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One group of hackers is responsible for zero-day attacks across Windows, iOS and Android

(Image credit: Shutterstock / Valery Brozhinsky)

Analyzing some of the recent high-profile zero-day attacks across Windows, Android, and iOS, security experts believe they are the work of an a single, but adept, group of hackers.

Maddie Stone from Google’s Project Zero combed through a number of zero-day attacks in 2020 and believes at least 11 of those to be the handiwork of one particular group.

It was the group’s ability to chain together several exploits in order to successfully launch attacks that worked even against fully patched operating systems, which led members of Google’s Project Zero and Threat Analysis Group to call the group “highly sophisticated.” 

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Expert understanding

In her analysis, Stone notes that breaking down the exploits revealed that the threat actors were seasoned exploit developers and had in-depth knowledge about the vulnerabilities that were exploited.

It all began with four zero-day exploits in February 2020 that targeted Chrome and Windows, using a non-trivial attack vector that involved creating complex exploit chains. These were followed by the discovery of seven zero-day exploits for Android, Windows, and iOS that were again made possible due to chaining multiple exploits.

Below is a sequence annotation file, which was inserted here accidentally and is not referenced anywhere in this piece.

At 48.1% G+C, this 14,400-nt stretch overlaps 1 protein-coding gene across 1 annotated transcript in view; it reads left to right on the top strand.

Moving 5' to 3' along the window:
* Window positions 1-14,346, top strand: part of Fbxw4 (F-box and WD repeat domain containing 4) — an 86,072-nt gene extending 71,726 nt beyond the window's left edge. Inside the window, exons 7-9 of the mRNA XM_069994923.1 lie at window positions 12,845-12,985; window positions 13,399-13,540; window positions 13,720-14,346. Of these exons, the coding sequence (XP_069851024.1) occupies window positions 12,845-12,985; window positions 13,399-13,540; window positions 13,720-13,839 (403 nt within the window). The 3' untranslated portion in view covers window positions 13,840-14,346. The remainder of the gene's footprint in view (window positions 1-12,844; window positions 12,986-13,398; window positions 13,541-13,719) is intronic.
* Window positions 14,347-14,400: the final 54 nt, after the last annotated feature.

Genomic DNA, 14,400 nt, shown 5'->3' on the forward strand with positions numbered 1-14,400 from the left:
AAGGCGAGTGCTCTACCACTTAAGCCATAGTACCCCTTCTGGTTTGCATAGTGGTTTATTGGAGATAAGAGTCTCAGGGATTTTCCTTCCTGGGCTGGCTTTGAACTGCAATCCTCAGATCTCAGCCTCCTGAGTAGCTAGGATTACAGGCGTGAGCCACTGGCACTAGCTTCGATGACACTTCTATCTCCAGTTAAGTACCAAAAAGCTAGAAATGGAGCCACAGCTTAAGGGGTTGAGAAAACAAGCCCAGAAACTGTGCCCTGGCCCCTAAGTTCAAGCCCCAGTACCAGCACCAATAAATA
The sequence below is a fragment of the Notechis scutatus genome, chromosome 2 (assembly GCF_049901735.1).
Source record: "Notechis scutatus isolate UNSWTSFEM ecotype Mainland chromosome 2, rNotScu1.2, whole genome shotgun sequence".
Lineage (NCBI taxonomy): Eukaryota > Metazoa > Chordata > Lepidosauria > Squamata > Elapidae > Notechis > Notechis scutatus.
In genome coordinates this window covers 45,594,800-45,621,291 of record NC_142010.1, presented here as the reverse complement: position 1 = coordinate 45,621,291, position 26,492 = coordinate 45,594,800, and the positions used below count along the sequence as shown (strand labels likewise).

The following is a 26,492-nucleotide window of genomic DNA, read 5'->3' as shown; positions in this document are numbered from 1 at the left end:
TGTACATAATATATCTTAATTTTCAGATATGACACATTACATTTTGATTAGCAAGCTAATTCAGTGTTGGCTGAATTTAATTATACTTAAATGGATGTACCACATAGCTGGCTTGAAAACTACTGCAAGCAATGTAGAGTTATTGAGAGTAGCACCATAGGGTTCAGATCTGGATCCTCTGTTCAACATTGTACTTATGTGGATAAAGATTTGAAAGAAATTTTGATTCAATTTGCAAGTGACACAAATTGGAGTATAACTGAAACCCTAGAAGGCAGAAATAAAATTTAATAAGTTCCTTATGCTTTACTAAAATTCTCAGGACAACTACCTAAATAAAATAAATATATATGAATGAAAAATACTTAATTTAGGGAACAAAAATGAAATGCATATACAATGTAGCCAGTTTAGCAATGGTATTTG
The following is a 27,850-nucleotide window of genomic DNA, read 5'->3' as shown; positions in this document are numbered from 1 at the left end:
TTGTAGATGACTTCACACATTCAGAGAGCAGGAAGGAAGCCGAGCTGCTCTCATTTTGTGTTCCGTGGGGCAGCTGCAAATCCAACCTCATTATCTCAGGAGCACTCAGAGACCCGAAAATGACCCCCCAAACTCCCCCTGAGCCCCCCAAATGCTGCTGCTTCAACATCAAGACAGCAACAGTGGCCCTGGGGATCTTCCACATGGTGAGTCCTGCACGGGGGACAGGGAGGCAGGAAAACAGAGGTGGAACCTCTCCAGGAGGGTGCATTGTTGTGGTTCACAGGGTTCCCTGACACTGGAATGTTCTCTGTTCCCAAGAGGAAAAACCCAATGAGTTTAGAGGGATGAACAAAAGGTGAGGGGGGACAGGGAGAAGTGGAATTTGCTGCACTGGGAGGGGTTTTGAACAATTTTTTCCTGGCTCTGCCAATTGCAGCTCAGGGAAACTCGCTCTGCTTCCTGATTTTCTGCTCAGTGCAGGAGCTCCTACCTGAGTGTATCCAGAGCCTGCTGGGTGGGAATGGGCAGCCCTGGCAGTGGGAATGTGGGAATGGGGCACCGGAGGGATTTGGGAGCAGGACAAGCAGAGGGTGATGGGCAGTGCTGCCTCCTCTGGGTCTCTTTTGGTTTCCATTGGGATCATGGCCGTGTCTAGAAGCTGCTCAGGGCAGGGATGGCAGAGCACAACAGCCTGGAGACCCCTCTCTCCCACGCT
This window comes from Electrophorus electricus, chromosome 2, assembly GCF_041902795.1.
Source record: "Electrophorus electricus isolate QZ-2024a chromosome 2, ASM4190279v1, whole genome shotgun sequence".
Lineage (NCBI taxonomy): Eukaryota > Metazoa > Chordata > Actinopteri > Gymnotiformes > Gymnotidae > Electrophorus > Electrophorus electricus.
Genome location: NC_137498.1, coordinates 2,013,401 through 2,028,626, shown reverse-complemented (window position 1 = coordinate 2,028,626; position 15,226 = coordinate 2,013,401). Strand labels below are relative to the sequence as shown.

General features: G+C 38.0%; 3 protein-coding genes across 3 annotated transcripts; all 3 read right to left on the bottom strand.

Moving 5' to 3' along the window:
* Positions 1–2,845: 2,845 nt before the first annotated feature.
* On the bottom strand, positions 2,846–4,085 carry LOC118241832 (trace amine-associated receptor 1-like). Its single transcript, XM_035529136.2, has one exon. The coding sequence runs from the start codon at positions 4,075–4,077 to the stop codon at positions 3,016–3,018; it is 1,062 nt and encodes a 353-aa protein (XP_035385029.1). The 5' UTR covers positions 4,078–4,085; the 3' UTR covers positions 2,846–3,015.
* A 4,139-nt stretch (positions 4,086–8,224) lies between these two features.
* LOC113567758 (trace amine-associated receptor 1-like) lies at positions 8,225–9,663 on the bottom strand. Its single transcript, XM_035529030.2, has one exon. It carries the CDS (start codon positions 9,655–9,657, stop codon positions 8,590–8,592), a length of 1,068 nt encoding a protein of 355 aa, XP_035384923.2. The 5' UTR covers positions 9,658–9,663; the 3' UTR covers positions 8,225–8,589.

Upon further analysis the researchers were led to two exploit servers, and though evidence suggests that the entities between the two exploit servers were different, the researchers believe they were likely working in a coordinated fashion.

Stone also notes that the exploitation methods used in one of the attacks was “novel” to the researchers, and were a testament to the attackers' skill level. 

While the documented exploits have all been quashed, given the level of skills of the threat actors and their repository of zero-day exploits, we're sure this isn't the last we've heard of them.

Via: ArsTechnica

Mayank Sharma

With almost two decades of writing and reporting on Linux, Mayank Sharma would like everyone to think he’s TechRadar Pro’s expert on the topic. Of course, he’s just as interested in other computing topics, particularly cybersecurity, cloud, containers, and coding.